To access a tremendous web site that has a glossary of space science terminology go to the Cosmicopia glossary

To solve the problems in this investigation use the following physics equations, constants, and conversion factors.

Summary of Equations (including dimensional analysis):


needed equations></P>		<P><FONT SIZE=
Acceleration of Gravity (g) = 9.8 m/s2
Speed of Light (c) = 3 x 108 m/s
Mass of Electron = 9.1 x 10-31 kg
Mass of Proton = 1.67 x 10-27 kg
Planck’s constant (h) = 6.63 X 10 -34 J s

Variables (found in the equations listed above):

definitions of variables


Conversion Factors:

conversion factors



ACE mission logo



The ACE/SWEPAM instrument collects data on solar wind plasma electron and ion fluxes (the rate of particle flow). In addition, SWEPAM provides real-time observations of solar wind temperature, and radial speed (speed of the solar wind moving away from the Sun). These observations are continuously sent to the ground for space weather purposes. Follow the directions below to access SWEPAM live-time data and answer the associated questions.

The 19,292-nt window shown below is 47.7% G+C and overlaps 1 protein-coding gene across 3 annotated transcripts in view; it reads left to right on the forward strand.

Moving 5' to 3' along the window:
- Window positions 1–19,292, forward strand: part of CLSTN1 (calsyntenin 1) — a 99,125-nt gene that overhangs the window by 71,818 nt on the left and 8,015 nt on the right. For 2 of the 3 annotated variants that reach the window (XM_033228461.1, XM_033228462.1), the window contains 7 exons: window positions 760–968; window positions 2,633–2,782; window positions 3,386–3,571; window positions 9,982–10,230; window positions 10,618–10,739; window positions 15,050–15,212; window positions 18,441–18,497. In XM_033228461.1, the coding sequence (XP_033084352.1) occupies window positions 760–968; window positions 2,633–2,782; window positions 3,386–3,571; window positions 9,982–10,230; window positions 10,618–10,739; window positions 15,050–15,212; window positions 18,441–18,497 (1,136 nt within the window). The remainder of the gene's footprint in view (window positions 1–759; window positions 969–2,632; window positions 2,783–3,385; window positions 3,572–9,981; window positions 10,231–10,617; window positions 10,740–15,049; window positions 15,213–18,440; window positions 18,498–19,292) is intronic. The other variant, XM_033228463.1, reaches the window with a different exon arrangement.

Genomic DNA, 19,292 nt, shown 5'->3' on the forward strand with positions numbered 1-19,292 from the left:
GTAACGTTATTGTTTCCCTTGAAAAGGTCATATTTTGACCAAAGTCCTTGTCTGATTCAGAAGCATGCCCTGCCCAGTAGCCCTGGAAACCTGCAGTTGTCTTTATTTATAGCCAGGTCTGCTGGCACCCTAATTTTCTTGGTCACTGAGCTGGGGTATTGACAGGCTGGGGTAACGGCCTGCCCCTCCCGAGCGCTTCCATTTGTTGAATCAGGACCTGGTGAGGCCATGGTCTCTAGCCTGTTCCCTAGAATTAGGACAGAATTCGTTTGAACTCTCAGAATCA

1. Access the ACE Project page at


3. Click the Real Time button. (This takes you to the ACE real time solar wind page.)

4. Click on “ACE Real-Time Solar Wind (RTSW) Data”

5. Click on “ACE Plots” found below Real Time Data on the left of your display. You can now select the RTSW data (ACE instrument) which you want to plot and the window scale (time) for your plot. The first window below Select ACE RTSW Data to Plot allows you to choose which ACE instrument data set you want to plot. The second window below Select ACE RTSW Data to Plot allows you to choose the time interval you want to look at.